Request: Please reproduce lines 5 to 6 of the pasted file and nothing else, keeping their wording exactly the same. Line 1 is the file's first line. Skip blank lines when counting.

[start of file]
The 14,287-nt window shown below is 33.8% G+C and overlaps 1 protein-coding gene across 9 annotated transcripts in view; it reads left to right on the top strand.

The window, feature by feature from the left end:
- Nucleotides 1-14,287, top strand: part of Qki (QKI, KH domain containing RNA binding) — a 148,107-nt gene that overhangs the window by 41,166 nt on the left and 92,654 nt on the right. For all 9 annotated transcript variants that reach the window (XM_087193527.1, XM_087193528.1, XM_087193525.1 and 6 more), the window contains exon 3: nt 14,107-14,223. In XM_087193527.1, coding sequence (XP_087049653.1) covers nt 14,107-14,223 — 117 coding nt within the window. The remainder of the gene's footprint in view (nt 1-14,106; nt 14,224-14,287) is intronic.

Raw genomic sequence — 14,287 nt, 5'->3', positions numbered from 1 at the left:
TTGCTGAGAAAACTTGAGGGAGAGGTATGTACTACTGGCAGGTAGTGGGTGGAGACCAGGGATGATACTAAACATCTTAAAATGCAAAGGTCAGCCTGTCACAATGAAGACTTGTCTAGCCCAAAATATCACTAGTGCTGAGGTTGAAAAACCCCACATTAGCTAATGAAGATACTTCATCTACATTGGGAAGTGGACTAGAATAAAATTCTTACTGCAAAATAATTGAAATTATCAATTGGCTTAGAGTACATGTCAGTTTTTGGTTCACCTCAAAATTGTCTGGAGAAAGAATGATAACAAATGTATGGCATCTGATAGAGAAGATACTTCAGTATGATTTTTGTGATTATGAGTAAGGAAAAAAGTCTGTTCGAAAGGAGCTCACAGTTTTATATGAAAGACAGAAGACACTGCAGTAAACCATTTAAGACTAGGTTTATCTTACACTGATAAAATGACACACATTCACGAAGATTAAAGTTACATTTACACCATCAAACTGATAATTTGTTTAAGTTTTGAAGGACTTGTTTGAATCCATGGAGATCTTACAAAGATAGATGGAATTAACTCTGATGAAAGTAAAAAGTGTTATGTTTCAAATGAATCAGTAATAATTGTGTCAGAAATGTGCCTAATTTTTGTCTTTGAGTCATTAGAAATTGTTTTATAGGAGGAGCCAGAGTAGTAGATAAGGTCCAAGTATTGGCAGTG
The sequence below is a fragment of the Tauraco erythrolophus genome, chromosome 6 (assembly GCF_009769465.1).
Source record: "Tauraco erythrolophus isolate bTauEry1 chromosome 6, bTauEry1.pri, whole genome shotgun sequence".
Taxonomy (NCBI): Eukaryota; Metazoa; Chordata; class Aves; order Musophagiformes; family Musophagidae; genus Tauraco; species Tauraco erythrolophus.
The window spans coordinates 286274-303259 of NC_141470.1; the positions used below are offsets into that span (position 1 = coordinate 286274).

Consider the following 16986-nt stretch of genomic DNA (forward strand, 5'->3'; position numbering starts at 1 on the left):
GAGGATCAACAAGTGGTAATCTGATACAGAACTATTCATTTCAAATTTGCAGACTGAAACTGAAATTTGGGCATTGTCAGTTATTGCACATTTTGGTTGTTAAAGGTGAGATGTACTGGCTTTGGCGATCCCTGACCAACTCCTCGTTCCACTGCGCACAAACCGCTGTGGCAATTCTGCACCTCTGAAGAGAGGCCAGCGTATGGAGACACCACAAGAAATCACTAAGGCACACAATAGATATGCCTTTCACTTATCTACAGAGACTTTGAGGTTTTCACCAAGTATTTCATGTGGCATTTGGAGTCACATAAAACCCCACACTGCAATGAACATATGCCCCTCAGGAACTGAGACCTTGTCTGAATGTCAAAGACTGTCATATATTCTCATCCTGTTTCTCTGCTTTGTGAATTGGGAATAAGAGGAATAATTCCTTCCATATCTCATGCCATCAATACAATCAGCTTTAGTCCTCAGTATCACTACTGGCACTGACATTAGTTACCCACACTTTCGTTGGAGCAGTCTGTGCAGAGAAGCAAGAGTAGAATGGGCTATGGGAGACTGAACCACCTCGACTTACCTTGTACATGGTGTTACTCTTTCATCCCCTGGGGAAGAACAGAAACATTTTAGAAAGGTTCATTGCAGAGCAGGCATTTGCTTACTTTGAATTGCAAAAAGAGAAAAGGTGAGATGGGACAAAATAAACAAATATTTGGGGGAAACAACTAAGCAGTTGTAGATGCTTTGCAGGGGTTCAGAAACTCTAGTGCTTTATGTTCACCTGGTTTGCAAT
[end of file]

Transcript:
TTGCTGAGAAAACTTGAGGGAGAGGTATGTACTACTGGCAGGTAGTGGGTGGAGACCAGGGATGATACTAAACATCTTAAAATGCAAAGGTCAGCCTGTCACAATGAAGACTTGTCTAGCCCAAAATATCACTAGTGCTGAGGTTGAAAAACCCCACATTAGCTAATGAAGATACTTCATCTACATTGGGAAGTGGACTAGAATAAAATTCTTACTGCAAAATAATTGAAATTATCAATTGGCTTAGAGTACATGTCAGTTTTTGGTTCACCTCAAAATTGTCTGGAGAAAGAATGATAACAAATGTATGGCATCTGATAGAGAAGATACTTCAGTATGATTTTTGTGATTATGAGTAAGGAAAAAAGTCTGTTCGAAAGGAGCTCACAGTTTTATATGAAAGACAGAAGACACTGCAGTAAACCATTTAAGACTAGGTTTATCTTACACTGATAAAATGACACACATTCACGAAGATTAAAGTTACATTTACACCATCAAACTGATAATTTGTTTAAGTTTTGAAGGACTTGTTTGAATCCATGGAGATCTTACAAAGATAGATGGAATTAACTCTGATGAAAGTAAAAAGTGTTATGTTTCAAATGAATCAGTAATAATTGTGTCAGAAATGTGCCTAATTTTTGTCTTTGAGTCATTAGAAATTGTTTTATAGGAGGAGCCAGAGTAGTAGATAAGGTCCAAGTATTGGCAGTG
The sequence below is a fragment of the Tauraco erythrolophus genome, chromosome 6 (assembly GCF_009769465.1).